3. God's dealings with Lot are an emblem of his dealings with his people in general. He hath sent messengers to convince them of the evil of sin, and exhort them to flee from the wrath to come ; yet sometimes, when they believe the message, they linger, and are too much attached to earth and sense ; but God being merciful to them, as was here said of Lot, repeats the warning, takes them by the hand, and pulls them out. Their salvation is to be ascribed to God's mercy ; they are saved by grace. If God had not brought them out, they would have lingered still, and perished with the ungodly. We are exhorted to escape for our lives, as we prize the life of pur souls, and desire eternal life. We are not to look behind, to slacken our pace, or hearken to the allurements of the world ; but escape to the mountain ; reach toward Christ and heaven, and take up with nothing short of it. That is a necessary exhortation, work out your own salvation ; for we are too prone to trifle, though we know we are in danger of being consumed ; and that is a most encouraging promise which follows it, for God will work in us to will and to do of his good pleasure.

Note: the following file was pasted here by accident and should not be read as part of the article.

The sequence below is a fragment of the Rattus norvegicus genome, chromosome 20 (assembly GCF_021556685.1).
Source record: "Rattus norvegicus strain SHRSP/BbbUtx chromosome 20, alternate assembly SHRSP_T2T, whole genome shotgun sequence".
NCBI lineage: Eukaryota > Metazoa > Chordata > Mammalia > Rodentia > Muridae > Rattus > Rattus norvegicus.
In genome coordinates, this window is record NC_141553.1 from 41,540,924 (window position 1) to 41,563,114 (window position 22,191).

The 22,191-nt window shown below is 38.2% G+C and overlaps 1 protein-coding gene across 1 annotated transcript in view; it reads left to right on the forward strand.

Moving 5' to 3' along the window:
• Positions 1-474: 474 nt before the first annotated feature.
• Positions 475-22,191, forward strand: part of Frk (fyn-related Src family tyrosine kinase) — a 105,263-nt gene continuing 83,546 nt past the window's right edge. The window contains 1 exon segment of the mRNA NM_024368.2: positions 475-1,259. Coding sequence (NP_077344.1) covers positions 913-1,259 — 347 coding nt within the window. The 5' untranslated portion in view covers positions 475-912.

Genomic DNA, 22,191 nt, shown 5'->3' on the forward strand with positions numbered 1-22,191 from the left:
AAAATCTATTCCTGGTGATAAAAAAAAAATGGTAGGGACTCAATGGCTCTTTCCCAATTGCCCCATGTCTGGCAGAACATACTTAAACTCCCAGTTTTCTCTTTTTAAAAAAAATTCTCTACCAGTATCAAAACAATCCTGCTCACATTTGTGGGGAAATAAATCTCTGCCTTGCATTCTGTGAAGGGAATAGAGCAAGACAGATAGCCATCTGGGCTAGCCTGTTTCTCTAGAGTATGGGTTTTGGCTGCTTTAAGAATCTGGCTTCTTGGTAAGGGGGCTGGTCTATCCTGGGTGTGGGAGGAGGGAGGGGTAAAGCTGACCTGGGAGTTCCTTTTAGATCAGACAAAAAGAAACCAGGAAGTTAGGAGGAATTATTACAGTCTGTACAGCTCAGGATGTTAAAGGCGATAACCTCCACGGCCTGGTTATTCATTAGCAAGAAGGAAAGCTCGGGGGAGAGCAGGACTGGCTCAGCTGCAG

CHAP. XIX. 23, to the end.


The destruction of Sodom and the cities of the plain ; and some

unhappy çircumstances relating to Lot's family. 23 HE sun was risen upon the earth when Lot enter

ed into Zoar; it was a fine bright morning, and no ap34 pearance of the storm that was just going to fall. Then the

LORD rained upon Sodom and upon Gomorrah, and upon
Admah and Zeboim, hail and lightning, brimstone and fire from

the LORD out of heaven, by his own inimediate power, and not 25 according to the eommon course of nature ; And he overthrew

those cities, and all the plain, and all the inhabitants of the

cities, and that which grew upon the ground.* 26 But his wife looked back from behind him, out of curiosity,

unbelief, and a covetous desire of what she had left behind, and

she became a pillar of salt.t 27 And Abraham gat up early in the morning, full of anriety

to know the event, and he hastened to the place where he stood 28 before the LORD : And he looked toward Sodom and Gomor

rah, and toward all the land of the plain, and beheld, and, lo,

the smoke of the country went up as the smoke of a furnace. 29 And it came to pass, when God destroyed the cities of the

• The plain where they stood was changed into a sulpharcous lake, called the Dead Sea.

† The lightning blasted her. She was struck dead, but not thrown down. She stood erect like a pillar or statue. The brimstone and salt which were rained down, fell upon her, and not only crusted her over, but penetrated through her whole body. Thus she was instantly petrified ; changed into a substance that would endure for many ages; a metalli salt. Josephus tells us he hiinself had seen it.